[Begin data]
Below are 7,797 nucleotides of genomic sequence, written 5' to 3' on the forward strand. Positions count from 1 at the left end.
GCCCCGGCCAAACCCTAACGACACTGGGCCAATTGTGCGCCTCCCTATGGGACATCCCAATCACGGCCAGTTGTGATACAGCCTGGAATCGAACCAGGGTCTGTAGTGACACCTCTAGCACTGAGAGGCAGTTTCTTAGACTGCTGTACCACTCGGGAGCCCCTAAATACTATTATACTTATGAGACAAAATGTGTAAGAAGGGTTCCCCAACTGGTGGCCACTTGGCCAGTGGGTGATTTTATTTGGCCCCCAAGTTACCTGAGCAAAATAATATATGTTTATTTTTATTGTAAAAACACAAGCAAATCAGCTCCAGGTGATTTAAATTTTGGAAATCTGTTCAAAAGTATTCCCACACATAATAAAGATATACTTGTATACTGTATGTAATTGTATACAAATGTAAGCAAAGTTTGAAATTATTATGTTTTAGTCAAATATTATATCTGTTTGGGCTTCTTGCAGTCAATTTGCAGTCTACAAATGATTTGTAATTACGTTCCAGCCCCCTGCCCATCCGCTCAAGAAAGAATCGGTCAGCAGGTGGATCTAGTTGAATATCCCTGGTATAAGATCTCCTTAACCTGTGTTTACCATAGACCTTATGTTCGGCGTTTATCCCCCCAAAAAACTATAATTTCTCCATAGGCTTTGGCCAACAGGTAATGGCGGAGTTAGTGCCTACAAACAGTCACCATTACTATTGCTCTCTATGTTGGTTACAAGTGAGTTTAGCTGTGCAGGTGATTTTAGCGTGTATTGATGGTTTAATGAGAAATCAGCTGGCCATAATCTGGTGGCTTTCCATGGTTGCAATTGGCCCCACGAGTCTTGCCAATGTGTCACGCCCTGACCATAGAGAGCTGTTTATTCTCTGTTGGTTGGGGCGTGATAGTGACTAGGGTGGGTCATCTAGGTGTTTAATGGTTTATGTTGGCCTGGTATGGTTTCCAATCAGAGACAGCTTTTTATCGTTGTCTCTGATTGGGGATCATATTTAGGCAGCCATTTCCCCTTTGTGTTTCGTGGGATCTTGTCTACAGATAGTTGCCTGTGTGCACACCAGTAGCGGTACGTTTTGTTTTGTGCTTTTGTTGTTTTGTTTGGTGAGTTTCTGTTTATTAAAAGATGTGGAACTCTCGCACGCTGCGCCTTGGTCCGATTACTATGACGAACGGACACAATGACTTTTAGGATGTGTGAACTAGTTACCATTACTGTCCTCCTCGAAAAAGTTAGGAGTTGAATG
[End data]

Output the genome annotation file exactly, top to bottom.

Below are 7,797 nucleotides of genomic sequence, written 5' to 3' on the forward strand. Positions count from 1 at the left end.
GCCCCGGCCAAACCCTAACGACACTGGGCCAATTGTGCGCCTCCCTATGGGACATCCCAATCACGGCCAGTTGTGATACAGCCTGGAATCGAACCAGGGTCTGTAGTGACACCTCTAGCACTGAGAGGCAGTTTCTTAGACTGCTGTACCACTCGGGAGCCCCTAAATACTATTATACTTATGAGACAAAATGTGTAAGAAGGGTTCCCCAACTGGTGGCCACTTGGCCAGTGGGTGATTTTATTTGGCCCCCAAGTTACCTGAGCAAAATAATATATGTTTATTTTTATTGTAAAAACACAAGCAAATCAGCTCCAGGTGATTTAAATTTTGGAAATCTGTTCAAAAGTATTCCCACACATAATAAAGATATACTTGTATACTGTATGTAATTGTATACAAATGTAAGCAAAGTTTGAAATTATTATGTTTTAGTCAAATATTATATCTGTTTGGGCTTCTTGCAGTCAATTTGCAGTCTACAAATGATTTGTAATTACGTTCCAGCCCCCTGCCCATCCGCTCAAGAAAGAATCGGTCAGCAGGTGGATCTAGTTGAATATCCCTGGTATAAGATCTCCTTAACCTGTGTTTACCATAGACCTTATGTTCGGCGTTTATCCCCCCAAAAAACTATAATTTCTCCATAGGCTTTGGCCAACAGGTAATGGCGGAGTTAGTGCCTACAAACAGTCACCATTACTATTGCTCTCTATGTTGGTTACAAGTGAGTTTAGCTGTGCAGGTGATTTTAGCGTGTATTGATGGTTTAATGAGAAATCAGCTGGCCATAATCTGGTGGCTTTCCATGGTTGCAATTGGCCCCACGAGTCTTGCCAATGTGTCACGCCCTGACCATAGAGAGCTGTTTATTCTCTGTTGGTTGGGGCGTGATAGTGACTAGGGTGGGTCATCTAGGTGTTTAATGGTTTATGTTGGCCTGGTATGGTTTCCAATCAGAGACAGCTTTTTATCGTTGTCTCTGATTGGGGATCATATTTAGGCAGCCATTTCCCCTTTGTGTTTCGTGGGATCTTGTCTACAGATAGTTGCCTGTGTGCACACCAGTAGCGGTACGTTTTGTTTTGTGCTTTTGTTGTTTTGTTTGGTGAGTTTCTGTTTATTAAAAGATGTGGAACTCTCGCACGCTGCGCCTTGGTCCGATTACTATGACGAACGGACACAATGACTTTTAGGATGTGTGAACTAGTTACCATTACTGTCCTCCTCGAAAAAGTTAGGAGTTGAATG